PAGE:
What are Loss Runs and How to Get Them – Workers Comp 101
Good, bad, or ugly, every business has a well-documented history of all their past insurance claims—or lack thereof. The details of a company’s past claims can be found in their loss runs.
Loss run reports help insurance providers determine whether a business is eligible for coverage and how high or low their rates will be.
What are loss runs?
Loss runs are a written report that provides a snapshot of a business’s past insurance claims. These reports are generated by the insurance carrier and include details such as the type of claim, when it occurred, and how much has been paid out by the carrier.
Loss runs are most frequently used when applying for an insurance policy with a new carrier. However, they can also be a valuable tool to help business owners monitor and improve their operations and safety practices.
Which types of business insurance uses loss run reports?
Carriers’ use these reports to show claims history for a variety of business insurances, including:
- Workers’ compensation
- Professional liability
- General liability
- Commercial property
- Business Owner’s Policy (BOP)
Why do insurance companies need copies of loss runs to provide a quote?
In addition, to using a company’s ex-mod, nearly all insurance companies will require a loss run report to issue a workers comp insurance quote. This is a standard part of the application process. Underwriters use the report as a tool to help determine how much risk a prospective client may pose to the insurance company.
A business with multiple losses or high-dollar claims would likely be riskier to insure than a business with a squeaky clean track record. As such, a carrier may decide to quote the riskier business a higher premium or decline them for coverage altogether.
What information is included on a loss run report?
Each insurance carrier generates their own reports, so the information included may vary slightly from carrier to carrier. However most will include:
- Name of the insurance carrier
- Name of the insured business
- Policy number(s)
- Policy coverage dates
- A valuation date (when the data on the report was generated)
- Claim number
- Date the loss occurred/date the claim was reported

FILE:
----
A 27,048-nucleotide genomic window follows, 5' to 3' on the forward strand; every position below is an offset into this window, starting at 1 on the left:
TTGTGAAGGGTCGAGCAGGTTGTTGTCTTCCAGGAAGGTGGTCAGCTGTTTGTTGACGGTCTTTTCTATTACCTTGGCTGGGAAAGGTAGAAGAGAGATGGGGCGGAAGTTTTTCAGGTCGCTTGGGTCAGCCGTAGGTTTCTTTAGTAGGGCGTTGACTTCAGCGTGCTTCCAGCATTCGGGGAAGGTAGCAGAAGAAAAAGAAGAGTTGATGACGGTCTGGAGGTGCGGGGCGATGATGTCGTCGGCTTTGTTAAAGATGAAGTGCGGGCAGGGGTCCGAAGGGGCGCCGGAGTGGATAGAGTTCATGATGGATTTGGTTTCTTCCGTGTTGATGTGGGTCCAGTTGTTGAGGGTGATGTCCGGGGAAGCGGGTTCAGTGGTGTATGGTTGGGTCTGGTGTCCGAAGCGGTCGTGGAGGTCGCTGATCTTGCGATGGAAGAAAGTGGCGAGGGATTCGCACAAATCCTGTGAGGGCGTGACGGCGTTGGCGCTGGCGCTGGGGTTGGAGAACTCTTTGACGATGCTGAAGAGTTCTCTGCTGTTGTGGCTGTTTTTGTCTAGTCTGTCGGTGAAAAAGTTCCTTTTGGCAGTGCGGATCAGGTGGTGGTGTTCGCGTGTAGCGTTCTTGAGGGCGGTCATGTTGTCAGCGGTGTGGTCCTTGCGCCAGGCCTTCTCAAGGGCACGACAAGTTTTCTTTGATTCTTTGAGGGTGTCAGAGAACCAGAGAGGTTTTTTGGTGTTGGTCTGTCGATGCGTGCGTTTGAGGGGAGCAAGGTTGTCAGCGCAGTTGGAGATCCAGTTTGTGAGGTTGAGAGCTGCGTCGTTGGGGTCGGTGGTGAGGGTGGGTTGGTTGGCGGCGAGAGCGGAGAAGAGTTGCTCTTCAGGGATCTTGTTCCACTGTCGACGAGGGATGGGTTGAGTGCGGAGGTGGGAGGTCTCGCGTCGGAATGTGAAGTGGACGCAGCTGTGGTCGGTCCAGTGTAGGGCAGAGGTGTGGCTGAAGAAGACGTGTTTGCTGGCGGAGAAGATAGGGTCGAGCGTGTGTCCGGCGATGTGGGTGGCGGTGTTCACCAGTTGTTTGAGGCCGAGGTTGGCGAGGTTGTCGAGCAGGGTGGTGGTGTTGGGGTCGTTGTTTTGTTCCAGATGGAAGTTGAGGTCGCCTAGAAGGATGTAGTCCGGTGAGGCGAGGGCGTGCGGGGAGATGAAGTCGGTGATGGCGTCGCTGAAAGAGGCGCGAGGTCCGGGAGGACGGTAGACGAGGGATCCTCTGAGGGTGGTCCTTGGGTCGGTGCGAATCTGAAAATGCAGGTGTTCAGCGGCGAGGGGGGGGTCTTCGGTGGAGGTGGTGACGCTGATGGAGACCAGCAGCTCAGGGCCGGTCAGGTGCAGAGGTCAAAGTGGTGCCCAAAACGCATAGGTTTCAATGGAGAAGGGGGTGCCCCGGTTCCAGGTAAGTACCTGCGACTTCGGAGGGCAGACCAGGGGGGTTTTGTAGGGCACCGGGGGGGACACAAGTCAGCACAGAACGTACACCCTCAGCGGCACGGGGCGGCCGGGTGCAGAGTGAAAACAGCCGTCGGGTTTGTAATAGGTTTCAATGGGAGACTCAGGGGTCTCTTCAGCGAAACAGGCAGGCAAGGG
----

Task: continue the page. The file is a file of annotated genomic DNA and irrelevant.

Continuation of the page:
- Type of claim
- Status of claim–open or closed
- Total amount paid on the claim to date
- Total amount being held in reserves for the claim
How do I obtain loss runs?
- To start, loss run reports are provided by insurance carriers, and each carrier has their own procedure for processing report requests.
- Some insurers require a written request from the insured via letter or email, while others offer more convenient online portals.
- If you’re not sure who to contact, reaching out to a carrier’s main phone line or customer service team is a good place to begin. The folks at loss-run.com have also compiled a handy directory of loss run contacts at individual insurance carriers that may help point you in the right direction.
How do I request loss runs from the state fund?
State funds function similarly to other insurance carriers in that they each have their own procedures and processes for loss run requests. If you aren’t sure where to start, try calling, emailing, or writing to the state fund directly.
How long does it usually take to receive loss runs?
Turnaround time for receiving loss run reports after submitting a request varies by insurance carrier.
Some insurance companies are swift and responsive, while others seem to drag their feet. These slow responders have created problems for many insureds over the years–so much so that many states now have laws in place requiring that insurance companies respond to loss run requests within a specific time frame, according to FindLaw.
Additionally, be sure to retain written documentation of your requests, and if you do not receive your loss run report within a reasonable amount of time, contact your state’s commissioner of insurance.
How many years of claims history will I need to request?
Most insurance companies require at least two to five years of claims history on a prospective insured. It’s always helpful to double check with the carrier to find out how many years they need before submitting any requests for loss runs.
What if a business does not have loss runs or is new?
If your company, or your client’s company does not have previous loss run reports because they are new or just now qualify, please read this article.
What if a business had policies with more than one carrier?
Loss run reports are provided by individual carriers. If a business had policies with more than one carrier, they would need to request loss run reports from each carrier individually.
What does “currently valued” mean?
Loss run reports typically include a valuation date that reflects when the data on the report was generated. This valuation date helps ensure that potential insurers are receiving the most up-to-date information on any open claims and any new claims that may have recently occurred.
“Currently valued” loss runs have a valuation date that falls within a certain timeframe determined by the carrier. Carriers often require that loss runs be currently valued within 30, 60 or 90 days–meaning the valuation date listed on the loss runs must fall within 30, 60, or 90 days of the application date.
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